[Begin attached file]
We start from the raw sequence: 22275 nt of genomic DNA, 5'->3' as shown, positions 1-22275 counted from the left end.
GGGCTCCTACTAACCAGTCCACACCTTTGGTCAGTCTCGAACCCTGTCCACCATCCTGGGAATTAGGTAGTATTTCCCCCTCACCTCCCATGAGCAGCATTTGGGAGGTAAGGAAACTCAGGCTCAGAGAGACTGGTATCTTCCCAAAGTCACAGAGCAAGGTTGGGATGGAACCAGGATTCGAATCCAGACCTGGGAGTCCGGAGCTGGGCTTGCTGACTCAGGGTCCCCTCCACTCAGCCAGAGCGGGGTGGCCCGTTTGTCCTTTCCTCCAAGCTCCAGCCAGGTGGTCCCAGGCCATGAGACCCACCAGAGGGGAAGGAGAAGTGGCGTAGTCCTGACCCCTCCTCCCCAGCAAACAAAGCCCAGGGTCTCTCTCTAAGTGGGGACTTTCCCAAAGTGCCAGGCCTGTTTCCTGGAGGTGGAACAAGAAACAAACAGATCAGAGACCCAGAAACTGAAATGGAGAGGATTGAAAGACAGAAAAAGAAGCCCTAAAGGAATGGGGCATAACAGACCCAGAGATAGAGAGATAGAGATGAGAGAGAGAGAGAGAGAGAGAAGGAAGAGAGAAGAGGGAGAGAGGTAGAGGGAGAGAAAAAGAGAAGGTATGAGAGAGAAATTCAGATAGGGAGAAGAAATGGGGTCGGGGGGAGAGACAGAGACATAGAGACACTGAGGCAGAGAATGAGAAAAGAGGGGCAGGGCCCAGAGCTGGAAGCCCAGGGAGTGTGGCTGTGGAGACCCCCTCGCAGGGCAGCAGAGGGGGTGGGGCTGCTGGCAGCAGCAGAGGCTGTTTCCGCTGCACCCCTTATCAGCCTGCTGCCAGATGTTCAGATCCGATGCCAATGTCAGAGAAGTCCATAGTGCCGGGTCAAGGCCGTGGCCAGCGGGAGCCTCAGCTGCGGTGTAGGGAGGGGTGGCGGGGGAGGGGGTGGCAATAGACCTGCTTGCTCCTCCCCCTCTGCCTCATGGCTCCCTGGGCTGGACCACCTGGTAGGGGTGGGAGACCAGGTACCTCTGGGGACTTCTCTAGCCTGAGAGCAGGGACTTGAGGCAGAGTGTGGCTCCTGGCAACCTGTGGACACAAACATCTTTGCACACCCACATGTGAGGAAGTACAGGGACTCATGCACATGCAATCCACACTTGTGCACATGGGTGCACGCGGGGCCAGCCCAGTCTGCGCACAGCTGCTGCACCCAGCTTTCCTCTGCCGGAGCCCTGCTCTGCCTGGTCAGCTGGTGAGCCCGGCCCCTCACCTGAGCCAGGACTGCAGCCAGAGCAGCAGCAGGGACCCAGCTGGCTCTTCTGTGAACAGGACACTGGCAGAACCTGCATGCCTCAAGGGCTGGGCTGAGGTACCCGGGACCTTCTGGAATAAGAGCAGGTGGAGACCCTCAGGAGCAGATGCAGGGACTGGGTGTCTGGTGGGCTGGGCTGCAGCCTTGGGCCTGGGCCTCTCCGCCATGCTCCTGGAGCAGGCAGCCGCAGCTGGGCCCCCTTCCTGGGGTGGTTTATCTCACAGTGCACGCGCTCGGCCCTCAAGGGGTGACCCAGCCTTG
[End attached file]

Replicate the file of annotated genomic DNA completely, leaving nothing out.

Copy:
We start from the raw sequence: 22275 nt of genomic DNA, 5'->3' as shown, positions 1-22275 counted from the left end.
GGGCTCCTACTAACCAGTCCACACCTTTGGTCAGTCTCGAACCCTGTCCACCATCCTGGGAATTAGGTAGTATTTCCCCCTCACCTCCCATGAGCAGCATTTGGGAGGTAAGGAAACTCAGGCTCAGAGAGACTGGTATCTTCCCAAAGTCACAGAGCAAGGTTGGGATGGAACCAGGATTCGAATCCAGACCTGGGAGTCCGGAGCTGGGCTTGCTGACTCAGGGTCCCCTCCACTCAGCCAGAGCGGGGTGGCCCGTTTGTCCTTTCCTCCAAGCTCCAGCCAGGTGGTCCCAGGCCATGAGACCCACCAGAGGGGAAGGAGAAGTGGCGTAGTCCTGACCCCTCCTCCCCAGCAAACAAAGCCCAGGGTCTCTCTCTAAGTGGGGACTTTCCCAAAGTGCCAGGCCTGTTTCCTGGAGGTGGAACAAGAAACAAACAGATCAGAGACCCAGAAACTGAAATGGAGAGGATTGAAAGACAGAAAAAGAAGCCCTAAAGGAATGGGGCATAACAGACCCAGAGATAGAGAGATAGAGATGAGAGAGAGAGAGAGAGAGAGAAGGAAGAGAGAAGAGGGAGAGAGGTAGAGGGAGAGAAAAAGAGAAGGTATGAGAGAGAAATTCAGATAGGGAGAAGAAATGGGGTCGGGGGGAGAGACAGAGACATAGAGACACTGAGGCAGAGAATGAGAAAAGAGGGGCAGGGCCCAGAGCTGGAAGCCCAGGGAGTGTGGCTGTGGAGACCCCCTCGCAGGGCAGCAGAGGGGGTGGGGCTGCTGGCAGCAGCAGAGGCTGTTTCCGCTGCACCCCTTATCAGCCTGCTGCCAGATGTTCAGATCCGATGCCAATGTCAGAGAAGTCCATAGTGCCGGGTCAAGGCCGTGGCCAGCGGGAGCCTCAGCTGCGGTGTAGGGAGGGGTGGCGGGGGAGGGGGTGGCAATAGACCTGCTTGCTCCTCCCCCTCTGCCTCATGGCTCCCTGGGCTGGACCACCTGGTAGGGGTGGGAGACCAGGTACCTCTGGGGACTTCTCTAGCCTGAGAGCAGGGACTTGAGGCAGAGTGTGGCTCCTGGCAACCTGTGGACACAAACATCTTTGCACACCCACATGTGAGGAAGTACAGGGACTCATGCACATGCAATCCACACTTGTGCACATGGGTGCACGCGGGGCCAGCCCAGTCTGCGCACAGCTGCTGCACCCAGCTTTCCTCTGCCGGAGCCCTGCTCTGCCTGGTCAGCTGGTGAGCCCGGCCCCTCACCTGAGCCAGGACTGCAGCCAGAGCAGCAGCAGGGACCCAGCTGGCTCTTCTGTGAACAGGACACTGGCAGAACCTGCATGCCTCAAGGGCTGGGCTGAGGTACCCGGGACCTTCTGGAATAAGAGCAGGTGGAGACCCTCAGGAGCAGATGCAGGGACTGGGTGTCTGGTGGGCTGGGCTGCAGCCTTGGGCCTGGGCCTCTCCGCCATGCTCCTGGAGCAGGCAGCCGCAGCTGGGCCCCCTTCCTGGGGTGGTTTATCTCACAGTGCACGCGCTCGGCCCTCAAGGGGTGACCCAGCCTTG